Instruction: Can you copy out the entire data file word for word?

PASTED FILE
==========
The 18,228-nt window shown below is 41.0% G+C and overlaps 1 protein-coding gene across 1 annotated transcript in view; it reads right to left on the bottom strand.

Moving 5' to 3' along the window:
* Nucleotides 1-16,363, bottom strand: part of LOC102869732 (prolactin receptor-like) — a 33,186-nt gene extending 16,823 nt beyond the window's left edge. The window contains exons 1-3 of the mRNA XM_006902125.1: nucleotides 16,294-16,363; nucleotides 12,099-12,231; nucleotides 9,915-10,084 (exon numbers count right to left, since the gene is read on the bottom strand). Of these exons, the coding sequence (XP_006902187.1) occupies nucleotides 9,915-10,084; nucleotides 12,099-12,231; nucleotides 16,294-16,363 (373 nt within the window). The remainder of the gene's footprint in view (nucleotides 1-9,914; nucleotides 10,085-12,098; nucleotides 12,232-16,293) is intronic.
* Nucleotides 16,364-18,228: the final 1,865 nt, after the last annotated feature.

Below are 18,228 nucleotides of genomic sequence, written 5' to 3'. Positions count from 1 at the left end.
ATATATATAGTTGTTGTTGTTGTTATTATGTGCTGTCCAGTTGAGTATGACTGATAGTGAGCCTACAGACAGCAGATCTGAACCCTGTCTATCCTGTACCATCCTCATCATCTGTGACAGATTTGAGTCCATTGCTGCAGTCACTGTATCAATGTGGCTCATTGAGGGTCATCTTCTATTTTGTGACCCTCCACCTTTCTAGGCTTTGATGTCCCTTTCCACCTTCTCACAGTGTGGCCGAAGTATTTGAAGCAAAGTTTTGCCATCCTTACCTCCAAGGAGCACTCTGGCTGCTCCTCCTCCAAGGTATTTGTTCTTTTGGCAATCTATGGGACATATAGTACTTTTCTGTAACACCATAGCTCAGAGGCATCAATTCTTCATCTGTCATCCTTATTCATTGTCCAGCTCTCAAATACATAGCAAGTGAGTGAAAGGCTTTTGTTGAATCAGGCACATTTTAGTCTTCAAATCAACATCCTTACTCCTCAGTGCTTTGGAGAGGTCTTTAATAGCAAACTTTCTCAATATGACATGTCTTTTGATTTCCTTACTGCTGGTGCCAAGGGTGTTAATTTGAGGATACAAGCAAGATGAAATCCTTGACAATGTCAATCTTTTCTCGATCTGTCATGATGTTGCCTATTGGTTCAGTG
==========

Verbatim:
The 18,228-nt window shown below is 41.0% G+C and overlaps 1 protein-coding gene across 1 annotated transcript in view; it reads right to left on the bottom strand.

Moving 5' to 3' along the window:
* Nucleotides 1-16,363, bottom strand: part of LOC102869732 (prolactin receptor-like) — a 33,186-nt gene extending 16,823 nt beyond the window's left edge. The window contains exons 1-3 of the mRNA XM_006902125.1: nucleotides 16,294-16,363; nucleotides 12,099-12,231; nucleotides 9,915-10,084 (exon numbers count right to left, since the gene is read on the bottom strand). Of these exons, the coding sequence (XP_006902187.1) occupies nucleotides 9,915-10,084; nucleotides 12,099-12,231; nucleotides 16,294-16,363 (373 nt within the window). The remainder of the gene's footprint in view (nucleotides 1-9,914; nucleotides 10,085-12,098; nucleotides 12,232-16,293) is intronic.
* Nucleotides 16,364-18,228: the final 1,865 nt, after the last annotated feature.

Below are 18,228 nucleotides of genomic sequence, written 5' to 3'. Positions count from 1 at the left end.
ATATATATAGTTGTTGTTGTTGTTATTATGTGCTGTCCAGTTGAGTATGACTGATAGTGAGCCTACAGACAGCAGATCTGAACCCTGTCTATCCTGTACCATCCTCATCATCTGTGACAGATTTGAGTCCATTGCTGCAGTCACTGTATCAATGTGGCTCATTGAGGGTCATCTTCTATTTTGTGACCCTCCACCTTTCTAGGCTTTGATGTCCCTTTCCACCTTCTCACAGTGTGGCCGAAGTATTTGAAGCAAAGTTTTGCCATCCTTACCTCCAAGGAGCACTCTGGCTGCTCCTCCTCCAAGGTATTTGTTCTTTTGGCAATCTATGGGACATATAGTACTTTTCTGTAACACCATAGCTCAGAGGCATCAATTCTTCATCTGTCATCCTTATTCATTGTCCAGCTCTCAAATACATAGCAAGTGAGTGAAAGGCTTTTGTTGAATCAGGCACATTTTAGTCTTCAAATCAACATCCTTACTCCTCAGTGCTTTGGAGAGGTCTTTAATAGCAAACTTTCTCAATATGACATGTCTTTTGATTTCCTTACTGCTGGTGCCAAGGGTGTTAATTTGAGGATACAAGCAAGATGAAATCCTTGACAATGTCAATCTTTTCTCGATCTGTCATGATGTTGCCTATTGGTTCAGTG